EMSA, contractor say split will cause no interruption in service | Local News

The public trust that oversees emergency ambulance operations in Tulsa and Oklahoma City and the contractor who provides personnel for it said Friday their split will not affect service in the two cities.

The Emergency Medical Services Authority, the oversight agency, and American Medical Response, which provides paramedics and emergency medical technicians under a contract with EMSA, are at odds over $16 million.

EMSA sued AMR over the money last month; AMR subsequently notified EMSA it plans to terminate their contract no later than Jan. 31 and then countersued.

AMR is asking for the $16 million, which it says EMSA has withheld from payments to the contractor, and for a court decision on whether the contract provision EMSA cites in claiming the $16 million is legal.

Both sides say the dispute and AMR’s decision to terminate the contract should not interfere with emergency medical services. A spokeswoman for the company reiterated on Friday that the company will continue to provide personnel under the terms of the contract until a replacement is found.

EMSA, in a press release late Thursday, said it is authorized to directly hire emergency personnel under such circumstances for up to two years.

Under the current contract, AMR is entitled to its expenses plus 10% of revenue, with anything above that going to EMSA.

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Thomas Fire rebuild in Ventura will split lot into five parcels


Six months after the Thomas Fire raged through Ventura County, we take an aerial view of several burn areas near Ventura.

Ventura County Star

On December 26, 2016, the Cairns family moved from their longtime home on Lynnbrook Avenue in Ventura to a nearby home on Foothill Road. The homes were so close that Nancy Cairns could see their old home from their new home.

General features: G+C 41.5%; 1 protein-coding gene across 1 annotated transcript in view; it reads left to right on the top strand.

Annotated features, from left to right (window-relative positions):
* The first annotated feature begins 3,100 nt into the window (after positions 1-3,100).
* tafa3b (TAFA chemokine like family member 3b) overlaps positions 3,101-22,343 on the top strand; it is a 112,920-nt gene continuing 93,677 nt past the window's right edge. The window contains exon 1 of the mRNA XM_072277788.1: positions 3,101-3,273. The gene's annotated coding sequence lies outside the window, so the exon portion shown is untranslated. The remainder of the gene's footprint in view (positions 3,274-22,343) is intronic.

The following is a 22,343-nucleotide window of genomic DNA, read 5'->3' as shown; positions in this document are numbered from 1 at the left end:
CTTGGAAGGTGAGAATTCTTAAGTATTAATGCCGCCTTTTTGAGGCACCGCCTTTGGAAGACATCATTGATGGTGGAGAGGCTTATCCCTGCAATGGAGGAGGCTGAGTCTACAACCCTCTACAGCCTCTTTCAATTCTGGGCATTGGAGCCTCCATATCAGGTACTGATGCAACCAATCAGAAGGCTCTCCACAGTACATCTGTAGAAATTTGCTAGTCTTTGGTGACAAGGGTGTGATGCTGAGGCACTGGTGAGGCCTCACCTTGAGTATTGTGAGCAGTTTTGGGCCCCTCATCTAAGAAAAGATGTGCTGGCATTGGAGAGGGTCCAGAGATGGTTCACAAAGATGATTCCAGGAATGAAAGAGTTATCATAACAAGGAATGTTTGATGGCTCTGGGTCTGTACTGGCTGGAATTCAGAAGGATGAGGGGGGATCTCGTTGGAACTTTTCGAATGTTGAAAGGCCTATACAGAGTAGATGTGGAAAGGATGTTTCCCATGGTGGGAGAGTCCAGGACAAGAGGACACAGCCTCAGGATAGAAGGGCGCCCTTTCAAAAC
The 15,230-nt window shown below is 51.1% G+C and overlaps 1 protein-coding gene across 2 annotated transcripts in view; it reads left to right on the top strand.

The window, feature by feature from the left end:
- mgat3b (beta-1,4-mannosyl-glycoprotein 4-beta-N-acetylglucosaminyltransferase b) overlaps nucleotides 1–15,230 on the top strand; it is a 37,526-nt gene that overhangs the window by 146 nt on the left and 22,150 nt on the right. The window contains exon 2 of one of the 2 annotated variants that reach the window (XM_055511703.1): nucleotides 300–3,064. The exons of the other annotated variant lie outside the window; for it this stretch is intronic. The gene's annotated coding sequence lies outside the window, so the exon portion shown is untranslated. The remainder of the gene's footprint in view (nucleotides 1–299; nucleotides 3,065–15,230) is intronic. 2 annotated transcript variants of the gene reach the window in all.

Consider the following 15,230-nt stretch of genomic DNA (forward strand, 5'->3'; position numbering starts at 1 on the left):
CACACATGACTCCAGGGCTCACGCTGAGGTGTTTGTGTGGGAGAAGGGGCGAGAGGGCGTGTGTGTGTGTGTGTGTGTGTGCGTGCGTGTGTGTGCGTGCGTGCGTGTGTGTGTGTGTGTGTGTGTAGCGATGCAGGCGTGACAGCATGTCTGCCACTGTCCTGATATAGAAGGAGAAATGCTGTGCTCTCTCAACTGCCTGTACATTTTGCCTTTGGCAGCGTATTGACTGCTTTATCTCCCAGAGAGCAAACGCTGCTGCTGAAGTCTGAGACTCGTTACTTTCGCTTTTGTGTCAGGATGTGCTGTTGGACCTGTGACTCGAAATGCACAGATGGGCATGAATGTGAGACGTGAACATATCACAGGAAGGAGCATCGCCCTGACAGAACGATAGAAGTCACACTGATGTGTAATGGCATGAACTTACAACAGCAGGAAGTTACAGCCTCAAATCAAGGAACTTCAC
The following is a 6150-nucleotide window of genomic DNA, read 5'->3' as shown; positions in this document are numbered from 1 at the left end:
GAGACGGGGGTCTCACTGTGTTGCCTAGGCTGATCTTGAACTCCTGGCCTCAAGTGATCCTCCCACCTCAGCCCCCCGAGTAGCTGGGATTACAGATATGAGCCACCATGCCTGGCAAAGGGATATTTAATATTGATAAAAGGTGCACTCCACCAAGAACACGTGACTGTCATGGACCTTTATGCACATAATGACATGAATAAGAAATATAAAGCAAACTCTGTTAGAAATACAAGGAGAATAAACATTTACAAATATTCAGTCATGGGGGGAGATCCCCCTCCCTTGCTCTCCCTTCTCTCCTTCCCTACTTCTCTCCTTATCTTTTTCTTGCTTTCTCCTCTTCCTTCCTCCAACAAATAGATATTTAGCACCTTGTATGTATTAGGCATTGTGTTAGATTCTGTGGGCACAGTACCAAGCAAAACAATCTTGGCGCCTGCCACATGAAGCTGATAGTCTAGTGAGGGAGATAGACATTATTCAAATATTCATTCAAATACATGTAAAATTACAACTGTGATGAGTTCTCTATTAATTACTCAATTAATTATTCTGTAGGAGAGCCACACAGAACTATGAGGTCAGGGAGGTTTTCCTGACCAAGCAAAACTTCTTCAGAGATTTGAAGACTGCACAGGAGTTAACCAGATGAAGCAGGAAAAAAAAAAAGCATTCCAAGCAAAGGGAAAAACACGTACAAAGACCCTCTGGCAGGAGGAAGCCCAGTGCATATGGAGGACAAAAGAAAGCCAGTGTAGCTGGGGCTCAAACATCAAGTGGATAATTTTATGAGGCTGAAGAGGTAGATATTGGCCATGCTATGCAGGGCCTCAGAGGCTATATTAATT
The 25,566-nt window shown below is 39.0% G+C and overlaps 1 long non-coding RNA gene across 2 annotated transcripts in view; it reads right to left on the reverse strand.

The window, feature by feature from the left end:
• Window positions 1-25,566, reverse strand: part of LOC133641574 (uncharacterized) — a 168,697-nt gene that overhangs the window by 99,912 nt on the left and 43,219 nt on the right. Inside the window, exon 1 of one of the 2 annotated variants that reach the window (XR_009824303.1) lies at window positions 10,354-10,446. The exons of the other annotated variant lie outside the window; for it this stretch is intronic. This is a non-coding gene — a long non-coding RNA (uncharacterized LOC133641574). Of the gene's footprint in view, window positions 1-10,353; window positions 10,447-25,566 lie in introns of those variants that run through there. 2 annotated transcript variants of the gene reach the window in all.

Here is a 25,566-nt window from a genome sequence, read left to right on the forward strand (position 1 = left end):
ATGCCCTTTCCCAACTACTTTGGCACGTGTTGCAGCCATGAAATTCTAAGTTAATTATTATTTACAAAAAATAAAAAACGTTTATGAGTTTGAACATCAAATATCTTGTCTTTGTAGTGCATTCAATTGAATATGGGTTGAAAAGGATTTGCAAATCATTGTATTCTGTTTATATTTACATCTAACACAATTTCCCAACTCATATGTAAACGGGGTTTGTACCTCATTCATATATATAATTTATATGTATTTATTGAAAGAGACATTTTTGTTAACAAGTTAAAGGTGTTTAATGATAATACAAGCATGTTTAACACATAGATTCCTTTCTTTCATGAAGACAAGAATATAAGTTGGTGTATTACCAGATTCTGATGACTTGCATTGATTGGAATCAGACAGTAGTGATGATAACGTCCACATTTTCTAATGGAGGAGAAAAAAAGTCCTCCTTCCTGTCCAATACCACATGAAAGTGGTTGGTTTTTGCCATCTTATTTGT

The new home was zoned for horses, which was a longtime dream for Cairns. 

“I’d been keeping an eye on the property for a couple of years when it came on the market, and I’d always wanted to bring my horses onto the property,” said Cairns. “I wanted to live my dream, and that was my dream property to be able to have horses and that ranch feel in the town that I love.”

But the home burned down in the Thomas Fire on Dec. 5, 2017, less than a year after they bought it. After evacuating to a friend’s house, Chris and Nancy Cairns watched their home burn down on the news.

Nearly three years after the fire, the family got closer to rebuilding this monthafter the Ventura City Council approved a zone change on Sept. 14 that will allow five single-family homes on their 1.54 acre property. 

The approved plans will divide the lot into four parcels ranging in size from a quarter-acre to roughly one-third of an acre, with a fifth 0.39-acre remainder lot set aside for the Cairns’ new home.

The Thomas Fire burned down over 500 homes in the city of Ventura. But the Cairns project is the only rebuild in the city that includes a subdivision.

The Cairns family’s home in Ventura was destroyed in the Thomas Fire on December 5, 2017. They had bought the home

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